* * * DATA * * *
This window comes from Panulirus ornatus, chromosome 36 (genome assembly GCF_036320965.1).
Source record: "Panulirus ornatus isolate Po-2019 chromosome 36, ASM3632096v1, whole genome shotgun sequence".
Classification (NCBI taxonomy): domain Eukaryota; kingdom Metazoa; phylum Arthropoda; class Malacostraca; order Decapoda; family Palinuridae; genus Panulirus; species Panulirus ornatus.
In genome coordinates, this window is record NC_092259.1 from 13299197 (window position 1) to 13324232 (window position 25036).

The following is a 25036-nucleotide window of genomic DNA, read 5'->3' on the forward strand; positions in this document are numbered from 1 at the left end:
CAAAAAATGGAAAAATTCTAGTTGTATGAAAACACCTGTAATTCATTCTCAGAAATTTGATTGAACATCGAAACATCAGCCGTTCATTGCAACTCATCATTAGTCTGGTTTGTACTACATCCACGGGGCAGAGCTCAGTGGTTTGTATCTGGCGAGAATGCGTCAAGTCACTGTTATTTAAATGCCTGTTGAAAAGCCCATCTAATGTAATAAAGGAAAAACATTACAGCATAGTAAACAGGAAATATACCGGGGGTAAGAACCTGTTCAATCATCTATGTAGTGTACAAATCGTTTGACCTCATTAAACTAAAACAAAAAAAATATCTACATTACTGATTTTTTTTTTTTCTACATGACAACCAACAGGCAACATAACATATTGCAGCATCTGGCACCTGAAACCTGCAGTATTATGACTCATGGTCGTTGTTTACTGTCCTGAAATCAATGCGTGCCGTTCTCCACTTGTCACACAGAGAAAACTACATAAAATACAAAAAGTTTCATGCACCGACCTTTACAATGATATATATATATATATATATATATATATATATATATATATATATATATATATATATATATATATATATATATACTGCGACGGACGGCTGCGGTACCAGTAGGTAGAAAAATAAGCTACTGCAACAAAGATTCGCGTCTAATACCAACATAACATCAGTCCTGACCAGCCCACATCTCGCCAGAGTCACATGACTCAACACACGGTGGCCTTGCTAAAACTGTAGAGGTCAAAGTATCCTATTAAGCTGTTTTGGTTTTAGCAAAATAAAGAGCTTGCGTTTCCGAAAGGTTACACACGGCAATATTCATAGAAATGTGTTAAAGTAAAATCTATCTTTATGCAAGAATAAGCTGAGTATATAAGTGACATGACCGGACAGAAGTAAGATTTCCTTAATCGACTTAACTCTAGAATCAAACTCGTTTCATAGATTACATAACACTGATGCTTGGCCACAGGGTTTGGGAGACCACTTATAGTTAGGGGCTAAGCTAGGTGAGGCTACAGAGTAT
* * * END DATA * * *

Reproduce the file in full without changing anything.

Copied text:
This window comes from Panulirus ornatus, chromosome 36 (genome assembly GCF_036320965.1).
Source record: "Panulirus ornatus isolate Po-2019 chromosome 36, ASM3632096v1, whole genome shotgun sequence".
Classification (NCBI taxonomy): domain Eukaryota; kingdom Metazoa; phylum Arthropoda; class Malacostraca; order Decapoda; family Palinuridae; genus Panulirus; species Panulirus ornatus.
In genome coordinates, this window is record NC_092259.1 from 13299197 (window position 1) to 13324232 (window position 25036).

The following is a 25036-nucleotide window of genomic DNA, read 5'->3' on the forward strand; positions in this document are numbered from 1 at the left end:
CAAAAAATGGAAAAATTCTAGTTGTATGAAAACACCTGTAATTCATTCTCAGAAATTTGATTGAACATCGAAACATCAGCCGTTCATTGCAACTCATCATTAGTCTGGTTTGTACTACATCCACGGGGCAGAGCTCAGTGGTTTGTATCTGGCGAGAATGCGTCAAGTCACTGTTATTTAAATGCCTGTTGAAAAGCCCATCTAATGTAATAAAGGAAAAACATTACAGCATAGTAAACAGGAAATATACCGGGGGTAAGAACCTGTTCAATCATCTATGTAGTGTACAAATCGTTTGACCTCATTAAACTAAAACAAAAAAAATATCTACATTACTGATTTTTTTTTTTTCTACATGACAACCAACAGGCAACATAACATATTGCAGCATCTGGCACCTGAAACCTGCAGTATTATGACTCATGGTCGTTGTTTACTGTCCTGAAATCAATGCGTGCCGTTCTCCACTTGTCACACAGAGAAAACTACATAAAATACAAAAAGTTTCATGCACCGACCTTTACAATGATATATATATATATATATATATATATATATATATATATATATATATATATATATATATATATATATATATATACTGCGACGGACGGCTGCGGTACCAGTAGGTAGAAAAATAAGCTACTGCAACAAAGATTCGCGTCTAATACCAACATAACATCAGTCCTGACCAGCCCACATCTCGCCAGAGTCACATGACTCAACACACGGTGGCCTTGCTAAAACTGTAGAGGTCAAAGTATCCTATTAAGCTGTTTTGGTTTTAGCAAAATAAAGAGCTTGCGTTTCCGAAAGGTTACACACGGCAATATTCATAGAAATGTGTTAAAGTAAAATCTATCTTTATGCAAGAATAAGCTGAGTATATAAGTGACATGACCGGACAGAAGTAAGATTTCCTTAATCGACTTAACTCTAGAATCAAACTCGTTTCATAGATTACATAACACTGATGCTTGGCCACAGGGTTTGGGAGACCACTTATAGTTAGGGGCTAAGCTAGGTGAGGCTACAGAGTAT